It will pay not to use our last coal resources

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From: Chris Broome, Sheffield Campaign Against Climate Change, Hackthorn Road, Sheffield.

I WANT to pick up on a letter by Barrie Frost (The Yorkshire Post, June 27), in which he identifies key issues but belittles important evidence. He says: “It is frequently said that fossil fuels must be left in the ground.” Yes, that is being said – or implied – by the likes of the International Energy Agency, the UK Grantham Institute, the IPCC, the World Bank and the IMF.

Whilst it is difficult for many people to accept that it will not ultimately benefit us to exploit our remaining coal resources, there is abundant hard evidence that shows that to be the case. Mr Frost and others (The Yorkshire Post, June 4 and June 21) put forward carbon capture and storage – ‘clean coal’ – as a solution. Unfortunately, the first full scale UK CCS plant, ‘White Rose’, is unlikely to be completed in this decade. That plant should capture about 90 per cent of CO2 emissions The CCS equipment needs a substantial amount of power to operate it. Thus, by 2030, it will have above-average emissions for grid electricity, if an adequate decarbonisation target has been adopted.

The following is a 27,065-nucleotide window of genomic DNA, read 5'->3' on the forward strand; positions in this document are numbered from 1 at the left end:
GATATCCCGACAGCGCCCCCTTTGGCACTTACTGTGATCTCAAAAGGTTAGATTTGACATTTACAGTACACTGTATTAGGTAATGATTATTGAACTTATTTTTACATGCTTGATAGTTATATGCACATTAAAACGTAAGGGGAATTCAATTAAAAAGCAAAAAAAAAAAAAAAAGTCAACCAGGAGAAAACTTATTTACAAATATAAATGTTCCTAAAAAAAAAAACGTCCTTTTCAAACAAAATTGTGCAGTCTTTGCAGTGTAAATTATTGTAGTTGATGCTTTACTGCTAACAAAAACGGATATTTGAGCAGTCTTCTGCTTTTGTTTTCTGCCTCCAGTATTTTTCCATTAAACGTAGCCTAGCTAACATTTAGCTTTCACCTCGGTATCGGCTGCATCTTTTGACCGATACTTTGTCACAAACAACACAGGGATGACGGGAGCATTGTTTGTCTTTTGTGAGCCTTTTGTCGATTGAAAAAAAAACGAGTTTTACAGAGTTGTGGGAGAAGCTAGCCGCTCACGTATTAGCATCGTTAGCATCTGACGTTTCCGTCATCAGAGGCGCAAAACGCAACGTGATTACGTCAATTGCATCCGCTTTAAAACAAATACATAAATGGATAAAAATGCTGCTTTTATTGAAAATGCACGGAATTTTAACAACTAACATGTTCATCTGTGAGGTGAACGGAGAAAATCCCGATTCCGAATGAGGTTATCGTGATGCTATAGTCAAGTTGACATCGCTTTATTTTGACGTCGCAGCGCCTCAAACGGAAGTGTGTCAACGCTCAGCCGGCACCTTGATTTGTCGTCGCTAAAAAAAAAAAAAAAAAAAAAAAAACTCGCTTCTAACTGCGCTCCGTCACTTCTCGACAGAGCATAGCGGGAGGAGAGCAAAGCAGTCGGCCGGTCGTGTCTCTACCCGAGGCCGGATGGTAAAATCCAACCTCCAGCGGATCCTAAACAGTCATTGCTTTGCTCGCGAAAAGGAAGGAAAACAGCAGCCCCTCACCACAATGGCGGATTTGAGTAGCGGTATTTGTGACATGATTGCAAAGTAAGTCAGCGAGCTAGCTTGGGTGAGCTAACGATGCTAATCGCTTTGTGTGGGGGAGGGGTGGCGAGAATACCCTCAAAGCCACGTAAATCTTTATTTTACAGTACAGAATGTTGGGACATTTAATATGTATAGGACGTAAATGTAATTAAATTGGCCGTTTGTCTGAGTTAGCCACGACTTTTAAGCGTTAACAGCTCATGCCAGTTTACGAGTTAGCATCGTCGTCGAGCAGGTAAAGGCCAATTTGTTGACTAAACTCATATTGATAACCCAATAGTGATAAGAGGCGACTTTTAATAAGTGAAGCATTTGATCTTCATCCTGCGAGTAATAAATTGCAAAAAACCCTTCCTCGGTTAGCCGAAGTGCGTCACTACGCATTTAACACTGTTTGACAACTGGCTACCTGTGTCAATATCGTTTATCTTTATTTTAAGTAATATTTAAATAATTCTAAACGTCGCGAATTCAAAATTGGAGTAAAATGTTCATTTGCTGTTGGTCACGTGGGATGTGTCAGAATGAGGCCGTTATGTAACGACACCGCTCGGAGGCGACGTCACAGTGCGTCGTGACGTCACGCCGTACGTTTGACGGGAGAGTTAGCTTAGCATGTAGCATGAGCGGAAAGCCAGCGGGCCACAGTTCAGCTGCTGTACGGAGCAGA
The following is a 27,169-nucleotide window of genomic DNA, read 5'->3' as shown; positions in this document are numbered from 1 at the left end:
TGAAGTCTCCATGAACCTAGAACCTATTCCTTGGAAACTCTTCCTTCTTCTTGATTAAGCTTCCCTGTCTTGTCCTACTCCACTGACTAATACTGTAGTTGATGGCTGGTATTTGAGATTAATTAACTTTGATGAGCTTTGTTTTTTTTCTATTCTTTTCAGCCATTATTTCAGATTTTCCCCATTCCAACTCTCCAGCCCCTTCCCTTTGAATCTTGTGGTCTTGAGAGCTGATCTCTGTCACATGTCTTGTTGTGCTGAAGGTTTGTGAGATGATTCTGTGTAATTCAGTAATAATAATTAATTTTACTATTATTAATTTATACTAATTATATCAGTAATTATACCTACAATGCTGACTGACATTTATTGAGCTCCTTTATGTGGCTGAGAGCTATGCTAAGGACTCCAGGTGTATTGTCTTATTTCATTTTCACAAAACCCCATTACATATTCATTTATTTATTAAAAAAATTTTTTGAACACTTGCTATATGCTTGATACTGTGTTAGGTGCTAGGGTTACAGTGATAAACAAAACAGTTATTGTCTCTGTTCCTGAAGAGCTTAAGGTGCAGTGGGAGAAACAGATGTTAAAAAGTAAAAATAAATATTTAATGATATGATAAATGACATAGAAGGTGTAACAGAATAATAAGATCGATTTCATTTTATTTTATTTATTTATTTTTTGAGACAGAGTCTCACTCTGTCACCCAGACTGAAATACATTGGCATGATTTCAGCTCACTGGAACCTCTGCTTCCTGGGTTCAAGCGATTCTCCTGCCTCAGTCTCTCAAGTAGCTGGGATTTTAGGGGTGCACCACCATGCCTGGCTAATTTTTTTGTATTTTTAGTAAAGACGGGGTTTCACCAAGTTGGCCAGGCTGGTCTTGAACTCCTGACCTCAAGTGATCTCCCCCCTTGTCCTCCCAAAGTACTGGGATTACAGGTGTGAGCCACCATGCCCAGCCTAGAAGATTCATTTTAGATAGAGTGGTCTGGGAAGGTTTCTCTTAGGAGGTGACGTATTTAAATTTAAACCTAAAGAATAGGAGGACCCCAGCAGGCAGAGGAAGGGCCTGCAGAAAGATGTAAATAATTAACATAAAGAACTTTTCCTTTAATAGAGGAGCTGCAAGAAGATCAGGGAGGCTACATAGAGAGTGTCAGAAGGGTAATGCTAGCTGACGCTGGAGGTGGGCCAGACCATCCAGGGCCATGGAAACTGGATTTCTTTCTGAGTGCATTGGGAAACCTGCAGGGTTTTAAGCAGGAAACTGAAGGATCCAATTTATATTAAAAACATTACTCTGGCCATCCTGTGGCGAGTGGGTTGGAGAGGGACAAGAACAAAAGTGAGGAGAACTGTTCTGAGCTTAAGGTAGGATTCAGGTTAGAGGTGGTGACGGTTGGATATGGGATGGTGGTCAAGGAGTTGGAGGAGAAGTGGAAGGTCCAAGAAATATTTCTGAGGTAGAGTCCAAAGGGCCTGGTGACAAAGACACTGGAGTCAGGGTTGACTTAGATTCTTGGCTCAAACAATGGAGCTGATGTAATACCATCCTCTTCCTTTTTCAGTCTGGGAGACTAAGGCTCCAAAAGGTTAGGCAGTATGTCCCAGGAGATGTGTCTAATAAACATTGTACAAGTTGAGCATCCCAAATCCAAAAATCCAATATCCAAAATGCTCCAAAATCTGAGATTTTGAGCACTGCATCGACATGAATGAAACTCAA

The merits of CCS can be debated but it is not so good as to justify struggling coal mines being kept open, waiting to see if it can be proven.